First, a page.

Connect a Private Cloud SQL to Cloud Data Fusion

Can’t connect a Private Cloud SQL from Cloud Data Fusion? Here’s 3 reasons why and what you can do to fix it.

Cloud SQL failure from Data Fusion

The Data Engineers reading would probably know that Google Cloud SQL and Cloud Data Fusion are part of Google’s offerings for Data and Analytics in Google Cloud Platform (GCP). Hence, it should be simple to connect both of them together to form a simple data pipeline right? Yes, if you don’t mind using public interfaces; no, if both Data Fusion and Cloud SQL are meant to be internal services.

Here are some simple guidelines to ensuring that the Private versions of Cloud SQL and Data Fusion can work together.

Deploy Cloud SQL and Data Fusion in the same network

Shared VPC vs Standalone VPC: Google Documentation

The first consideration that needs to be put in place is that Cloud SQL and Data Fusion should reside in the same VPC network; both Cloud SQL and Data Fusion employ Google’s Private services access concept which allows them to “peer” services running in Google’s VPCs to ours. A nuance of this kind of peering means that it doesn’t support Transitive Connections, meaning that two peers cannot connect to each other over our VPC, this situation can be made worse if we ourselves are peering two VPCs together. So, keep them on the same VPC (hint: it can also be a Shared VPC).

Utilize a proxy or TCP forwarding between Cloud SQL and Data Fusion

Diagram showing a proxy between Cloud SQL and Data Fusion
Adding a Proxy between Cloud SQL and Data Fusion

In order to ensure that two Private access services can speak to each other, they have to think that the connection comes from within our VPC. This means that there needs to be a middle man in between each service so that GCP thinks the connections come from our VPC and are not the result of Transitive Peering. Here are the two methods that worked for us:

  • Deploy a Cloud SQL Proxy (either in docker or non-docker form)
  • Deploy a VM with iptables forwarding

Both these solutions will create the desired effect, ensuring that the connections to Cloud SQL from Data Fusion originate from a VM in our VPC because it is acting as a proxy. An example of how you might configure TCP forwarding using IPTables is to:

sudo iptables -t nat -A PREROUTING -p tcp –dport 3306 -j DNAT –to <CloudSQL IP>
sudo iptables -A FORWARD -p tcp -d <CloudSQL IP> –dport 3306 -j ACCEPT
sudo iptables -t nat -A POSTROUTING -j MASQUERADE

The above forwards traffic received by the VM on port 3306 to Cloud SQL on port 3306 and masquerades the traffic as coming from the IP of the VM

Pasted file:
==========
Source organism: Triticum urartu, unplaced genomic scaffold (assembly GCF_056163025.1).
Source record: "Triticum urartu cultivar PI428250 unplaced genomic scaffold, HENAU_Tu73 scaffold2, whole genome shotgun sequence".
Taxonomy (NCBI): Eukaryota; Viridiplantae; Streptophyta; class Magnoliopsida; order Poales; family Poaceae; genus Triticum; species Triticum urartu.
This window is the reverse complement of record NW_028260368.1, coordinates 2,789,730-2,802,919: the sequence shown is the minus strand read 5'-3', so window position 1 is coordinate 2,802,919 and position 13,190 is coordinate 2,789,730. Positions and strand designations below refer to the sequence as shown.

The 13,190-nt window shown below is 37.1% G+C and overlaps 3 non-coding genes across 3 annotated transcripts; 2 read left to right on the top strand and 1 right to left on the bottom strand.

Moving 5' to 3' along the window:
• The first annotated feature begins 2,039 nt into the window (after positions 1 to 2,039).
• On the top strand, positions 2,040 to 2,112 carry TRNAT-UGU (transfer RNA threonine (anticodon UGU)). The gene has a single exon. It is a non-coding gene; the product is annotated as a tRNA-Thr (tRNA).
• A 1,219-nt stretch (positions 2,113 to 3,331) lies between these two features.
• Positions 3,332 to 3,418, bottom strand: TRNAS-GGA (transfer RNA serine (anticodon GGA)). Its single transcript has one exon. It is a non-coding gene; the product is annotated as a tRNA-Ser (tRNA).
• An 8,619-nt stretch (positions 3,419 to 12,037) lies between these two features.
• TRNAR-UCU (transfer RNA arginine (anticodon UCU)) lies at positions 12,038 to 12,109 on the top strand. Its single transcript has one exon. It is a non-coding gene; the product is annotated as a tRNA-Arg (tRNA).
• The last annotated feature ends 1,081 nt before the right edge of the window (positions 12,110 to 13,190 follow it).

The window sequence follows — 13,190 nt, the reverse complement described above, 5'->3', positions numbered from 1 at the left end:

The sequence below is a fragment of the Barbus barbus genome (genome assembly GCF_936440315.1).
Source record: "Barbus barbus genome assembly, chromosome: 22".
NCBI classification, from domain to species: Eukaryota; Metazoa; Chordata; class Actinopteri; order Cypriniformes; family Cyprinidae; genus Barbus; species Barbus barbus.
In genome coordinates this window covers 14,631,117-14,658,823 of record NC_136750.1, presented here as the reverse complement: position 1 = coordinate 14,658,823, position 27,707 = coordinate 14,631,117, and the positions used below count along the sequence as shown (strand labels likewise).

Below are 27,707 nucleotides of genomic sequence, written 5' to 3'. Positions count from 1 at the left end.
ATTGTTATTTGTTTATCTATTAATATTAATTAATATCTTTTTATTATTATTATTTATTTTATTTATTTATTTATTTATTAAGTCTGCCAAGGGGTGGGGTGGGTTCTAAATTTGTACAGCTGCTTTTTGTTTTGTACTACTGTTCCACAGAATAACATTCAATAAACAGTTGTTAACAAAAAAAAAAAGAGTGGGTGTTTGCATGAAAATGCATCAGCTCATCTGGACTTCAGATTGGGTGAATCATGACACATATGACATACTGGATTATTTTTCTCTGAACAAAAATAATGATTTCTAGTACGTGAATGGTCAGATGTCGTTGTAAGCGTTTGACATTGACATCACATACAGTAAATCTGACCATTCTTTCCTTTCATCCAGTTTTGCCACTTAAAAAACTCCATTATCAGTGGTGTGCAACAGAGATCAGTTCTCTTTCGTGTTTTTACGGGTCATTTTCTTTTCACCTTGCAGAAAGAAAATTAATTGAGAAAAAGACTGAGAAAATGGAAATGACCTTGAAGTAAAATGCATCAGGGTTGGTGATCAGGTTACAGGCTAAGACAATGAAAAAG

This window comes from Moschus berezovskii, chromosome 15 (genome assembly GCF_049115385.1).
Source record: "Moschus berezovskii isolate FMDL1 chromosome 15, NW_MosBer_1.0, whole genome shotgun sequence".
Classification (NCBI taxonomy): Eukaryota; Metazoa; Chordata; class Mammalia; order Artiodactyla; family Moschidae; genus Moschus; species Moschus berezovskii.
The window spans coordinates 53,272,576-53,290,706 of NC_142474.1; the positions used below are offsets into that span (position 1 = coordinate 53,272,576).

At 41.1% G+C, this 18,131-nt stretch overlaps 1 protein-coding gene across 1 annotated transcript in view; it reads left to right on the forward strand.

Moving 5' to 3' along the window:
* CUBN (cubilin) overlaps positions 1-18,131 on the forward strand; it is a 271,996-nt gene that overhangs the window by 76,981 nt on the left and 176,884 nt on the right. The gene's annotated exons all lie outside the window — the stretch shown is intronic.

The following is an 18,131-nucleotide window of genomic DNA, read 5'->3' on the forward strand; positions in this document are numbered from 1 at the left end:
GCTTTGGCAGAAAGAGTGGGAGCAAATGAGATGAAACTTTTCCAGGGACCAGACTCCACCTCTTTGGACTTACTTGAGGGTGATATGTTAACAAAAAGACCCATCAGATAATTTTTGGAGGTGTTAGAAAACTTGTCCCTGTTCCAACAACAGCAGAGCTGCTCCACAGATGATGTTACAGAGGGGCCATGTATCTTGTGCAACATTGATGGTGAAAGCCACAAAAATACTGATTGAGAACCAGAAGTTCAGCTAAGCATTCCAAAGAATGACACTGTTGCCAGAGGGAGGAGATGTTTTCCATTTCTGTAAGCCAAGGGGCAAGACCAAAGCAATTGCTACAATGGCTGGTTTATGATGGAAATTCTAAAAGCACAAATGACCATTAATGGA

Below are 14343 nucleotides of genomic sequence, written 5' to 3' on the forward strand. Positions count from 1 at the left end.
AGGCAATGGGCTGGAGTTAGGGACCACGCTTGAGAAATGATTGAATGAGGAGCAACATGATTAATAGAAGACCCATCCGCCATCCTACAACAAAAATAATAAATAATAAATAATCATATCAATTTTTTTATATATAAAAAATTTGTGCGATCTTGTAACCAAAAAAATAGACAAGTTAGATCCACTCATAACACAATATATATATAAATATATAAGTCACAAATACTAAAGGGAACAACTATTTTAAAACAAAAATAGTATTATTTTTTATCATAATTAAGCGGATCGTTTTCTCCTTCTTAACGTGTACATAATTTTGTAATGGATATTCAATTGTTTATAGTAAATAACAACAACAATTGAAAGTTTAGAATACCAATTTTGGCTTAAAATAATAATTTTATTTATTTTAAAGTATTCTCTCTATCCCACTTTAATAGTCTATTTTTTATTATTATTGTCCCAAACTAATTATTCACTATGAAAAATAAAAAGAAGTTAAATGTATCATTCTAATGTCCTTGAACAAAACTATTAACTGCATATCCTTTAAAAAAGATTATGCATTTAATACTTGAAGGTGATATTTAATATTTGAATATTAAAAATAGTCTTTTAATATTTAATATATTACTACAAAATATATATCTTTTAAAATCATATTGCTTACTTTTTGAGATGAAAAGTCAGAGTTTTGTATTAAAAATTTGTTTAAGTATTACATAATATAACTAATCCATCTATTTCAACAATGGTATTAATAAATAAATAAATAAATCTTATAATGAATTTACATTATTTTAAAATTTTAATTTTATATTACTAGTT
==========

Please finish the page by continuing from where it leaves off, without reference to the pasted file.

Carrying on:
Ensure that firewall rules allow the Proxy to communicate

This is a step we find that many implementers have missed out on, after setting up the proxy in the step above, the GCP firewall needs to be configured to allow traffic from the correct source and ports being used to communicate with the proxy instance for this to work.

In our testing, we realized that we could not change ports for some of the drivers in Data Fusion, so depending on the driver, you may need to allow port 3306 from the Allocated Internal IP range for Data Fusion which was defined in the Private Service Connection tab of your VPC (or VPC host if you are using a Shared VPC). This will commonly be described as a cdf-<data fusion instance name>. If you are using a Data Fusion driver that supports changing ports, you can allocate the selected port accordingly.

In short, create the following ingress and egress firewall rules:

  • Allow ingress traffic from your Cloud Data Fusion range to talk to the proxy VM
  • Allow egress traffic from your proxy VM to talk to Cloud SQL’s internal IP range

Note: don’t forget to add other rules depending on other use-cases.

Conclusion

You can allow private Data Fusion instances to talk to private Cloud SQL instances. However, the answer just isn’t as straightforward as turning them on. Having a proxy in the middle also has other considerations if he traffic volume is high. For example, do you need High-Availability? Ensure that the proxy is scaled up according to the volume needed and remember to apply your Cloud Monitoring and Logging agents to the proxy to ensure that you get a full end-to-end view of your Cloud SQL and Data Fusion pipeline!

Did this article help you? Reach out to us at marketing@matrixc.com or read up more of our blog posts at https://www.matrixc.com/blog/. We’d be happy to help you out on your GCP journey!

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